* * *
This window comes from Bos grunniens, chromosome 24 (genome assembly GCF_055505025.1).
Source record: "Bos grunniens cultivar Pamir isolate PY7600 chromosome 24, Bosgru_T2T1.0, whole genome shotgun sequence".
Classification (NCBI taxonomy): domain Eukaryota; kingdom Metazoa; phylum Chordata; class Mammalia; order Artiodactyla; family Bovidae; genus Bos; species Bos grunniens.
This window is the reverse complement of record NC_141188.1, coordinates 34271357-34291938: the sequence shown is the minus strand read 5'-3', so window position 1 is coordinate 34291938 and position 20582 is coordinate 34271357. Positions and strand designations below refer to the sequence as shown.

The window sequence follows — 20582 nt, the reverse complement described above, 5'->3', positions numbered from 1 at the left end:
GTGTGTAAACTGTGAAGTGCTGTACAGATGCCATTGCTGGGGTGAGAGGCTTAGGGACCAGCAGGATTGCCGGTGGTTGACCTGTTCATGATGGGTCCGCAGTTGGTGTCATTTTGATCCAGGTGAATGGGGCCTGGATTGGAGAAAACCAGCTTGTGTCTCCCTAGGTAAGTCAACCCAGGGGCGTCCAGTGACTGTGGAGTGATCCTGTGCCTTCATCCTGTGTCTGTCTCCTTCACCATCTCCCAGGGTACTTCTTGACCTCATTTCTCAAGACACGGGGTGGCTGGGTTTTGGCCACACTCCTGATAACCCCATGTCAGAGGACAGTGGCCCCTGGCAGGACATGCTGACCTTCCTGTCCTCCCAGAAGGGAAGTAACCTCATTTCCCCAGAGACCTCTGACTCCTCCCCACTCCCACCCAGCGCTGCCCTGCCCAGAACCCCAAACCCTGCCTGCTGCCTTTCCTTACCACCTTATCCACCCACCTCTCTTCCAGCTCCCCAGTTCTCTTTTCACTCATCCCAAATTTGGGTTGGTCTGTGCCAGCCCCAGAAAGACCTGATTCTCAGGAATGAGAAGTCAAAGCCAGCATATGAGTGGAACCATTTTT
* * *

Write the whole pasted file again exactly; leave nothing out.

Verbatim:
This window comes from Bos grunniens, chromosome 24 (genome assembly GCF_055505025.1).
Source record: "Bos grunniens cultivar Pamir isolate PY7600 chromosome 24, Bosgru_T2T1.0, whole genome shotgun sequence".
Classification (NCBI taxonomy): domain Eukaryota; kingdom Metazoa; phylum Chordata; class Mammalia; order Artiodactyla; family Bovidae; genus Bos; species Bos grunniens.
This window is the reverse complement of record NC_141188.1, coordinates 34271357-34291938: the sequence shown is the minus strand read 5'-3', so window position 1 is coordinate 34291938 and position 20582 is coordinate 34271357. Positions and strand designations below refer to the sequence as shown.

The window sequence follows — 20582 nt, the reverse complement described above, 5'->3', positions numbered from 1 at the left end:
GTGTGTAAACTGTGAAGTGCTGTACAGATGCCATTGCTGGGGTGAGAGGCTTAGGGACCAGCAGGATTGCCGGTGGTTGACCTGTTCATGATGGGTCCGCAGTTGGTGTCATTTTGATCCAGGTGAATGGGGCCTGGATTGGAGAAAACCAGCTTGTGTCTCCCTAGGTAAGTCAACCCAGGGGCGTCCAGTGACTGTGGAGTGATCCTGTGCCTTCATCCTGTGTCTGTCTCCTTCACCATCTCCCAGGGTACTTCTTGACCTCATTTCTCAAGACACGGGGTGGCTGGGTTTTGGCCACACTCCTGATAACCCCATGTCAGAGGACAGTGGCCCCTGGCAGGACATGCTGACCTTCCTGTCCTCCCAGAAGGGAAGTAACCTCATTTCCCCAGAGACCTCTGACTCCTCCCCACTCCCACCCAGCGCTGCCCTGCCCAGAACCCCAAACCCTGCCTGCTGCCTTTCCTTACCACCTTATCCACCCACCTCTCTTCCAGCTCCCCAGTTCTCTTTTCACTCATCCCAAATTTGGGTTGGTCTGTGCCAGCCCCAGAAAGACCTGATTCTCAGGAATGAGAAGTCAAAGCCAGCATATGAGTGGAACCATTTTT